That's probably all I can say. The rest is probably far too off topic for this thread. (Considering how far off track I've gone already) And a minor Groan about Dimension Door Not being Compatible with Endless Power is probably not something that deserves its own thread.


I haven't read everything, but here's my take:

I didn't like how Epic was made in 3.5, and much prefer the Mythic system.
However, there's a fundamental thing I don't like about it: the fact that it is not a "post-20th" but rather a "rules template" to be added to normal games, over-complicating them (personal opinion) for both players and (in a far greater measure) GM. That means that the average campaign won't ever have Mythic in it; only the occasional ones where it'll be decided to use Mythic since the beginning or to add it at a certain point later on. And I perceive it like a waste, really. If I wasn't someone who loves Pathfinder books anyway, I'm not sure I'd buy the Mythic one to use it only so rarely. Maybe someone else won't ever run anymore a non-Mythic game anymore, now that the playtest is out, and thus will buy the book no matter what, but I'm not planning of playing so many Mythic campaigns.
My opinion in this moment is that I'd rather use Mythic as a "post-20th" system only (and it's rare for most campaigns I've participated in to even reach 20th, so figure), unless I want to run a 1st-and-up-Mythic-campaign somewhere in the future, but it'll be a rare thing, and the book will truly be underused.


Irontruth wrote:
People opposed to higher levels don't think characters are too powerful, we think the math breaks down. Clerics can't fail will saves, while a fighter can never pass one. If you aren't a rogue, ranger or monk, you never pass a reflex save.

You severely exaggerate the scale of the problem.

Save disparities only reach this scale when you are comparing a SAD character whose single ability score modifies his good save and who dumped the abilities that modify his bad save. Not when you are just comparing, say, a fighter's Will vs his Fort (I play a 15th level fighter right now and the numbers are +16 and +21 respectively).

Your druid might be an example. To get a +7 reflex save at 16th level is pretty difficult; you have to have either dumped Dexterity or else invested pretty much nothing in your Dex/reflex save. A 10-Dex druid with a cloak +4 (below what he could afford if he cared about his saves, but reasonable for someone whose priorities are elsewhere) and a belt +2 has a +10. If you had a cloak +4 and no belt, you had a Dex of 6, and likely a Wis through the roof.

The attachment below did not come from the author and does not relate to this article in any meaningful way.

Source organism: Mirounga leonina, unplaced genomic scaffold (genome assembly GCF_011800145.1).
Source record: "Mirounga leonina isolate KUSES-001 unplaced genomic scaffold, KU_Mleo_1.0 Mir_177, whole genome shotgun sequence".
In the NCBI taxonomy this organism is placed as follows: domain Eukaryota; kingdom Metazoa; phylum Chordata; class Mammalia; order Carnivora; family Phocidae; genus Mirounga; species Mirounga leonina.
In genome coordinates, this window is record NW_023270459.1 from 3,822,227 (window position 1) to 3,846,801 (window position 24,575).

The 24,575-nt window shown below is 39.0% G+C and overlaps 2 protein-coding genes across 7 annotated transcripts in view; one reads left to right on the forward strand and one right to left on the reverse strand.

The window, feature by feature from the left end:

If I'm even in the right ballpark, that means your problem is not coming from the math of the base save progressions, your problem is that you had a sky high wisdom and never bothered with Dex.

In this case, when discussing a SAD character's saves, mythic makes the problem worse than epic did, since mythic gives a flat +10 the SAD character will pump into his single score, while epic, with its x10 price mod, heavily incentivized the player to max out his +6 items of secondary stats before springing for the +8 to his primary.

In addition, mythic gives bunches of bonuses to what a character is already good at and very rarely gives any bonus at all to what a character is bad at, numbers wise. Champions add their tier to attack bonuses using their strikes, while a hierophant who put his ability in Wis instead of Str and doesn't get the strike abilities is much farther behind than his non-mythic counterpart. Champions get precision so every attack is that much higher than everyone else's. Etc.

It seems strange to me to see an argument that mythic is good and epic is bad "because the math breaks down" when mythic is, practically speaking, increasing the high level numbers disparities, while epic at least tried to mitigate it. The basic math of 10 Tiers of mythic will increase that druid of yours' save disparity by 5 points from 10pts of wisdom, while the basic math of 21-30 in epic would have seen it stay about the same.


Pathfinder Adventure Path Charter Subscriber; Pathfinder Campaign Setting, Companion, Modules, Roleplaying Game Subscriber

Until there are more robust rules for 21+ (presuming mythic doesn't really work for 20+ when it's finalized - if it does, great), I think I'll house rule in a hard class cap at 20. If you want to be level 21, you have to choose a new class - you've mastered the first class.

It may create wonky math, but I don't expect we would ever use the rules beyond level 30 (if that), so I'll live with the issues.


Sean K Reynolds wrote:
Derron42 wrote:
Sean - I've seen you reference this "broken math" several times. To what exactly are you referring? Also ... there will be some people who will want to push the level envelope a little. Just a little.

What other people said, plus the disparity between your good saves and your bad saves starts to create situations where:

* the fighter only fails a Fort save on a 1 but only succeeds at a Will or Reflex save on a 20
* the wizard only makes Ref and Fort on a 20 but only fails Will on a 1
* etc. etc.

Which means that a saving throw effect is guaranteed to not affect some characters and guaranteed to affect other characters. So battles become a balance between "should I use a Reflex effect that'll kill the wizard, harm the fighter and cleric, and do nothing to the rogue, or should I use a Will effect that'll destroy the fighter and rogue but do nothing to the wizard and cleric?"

Having run a lengthy campaign from levels 16-19, I did not see this happen.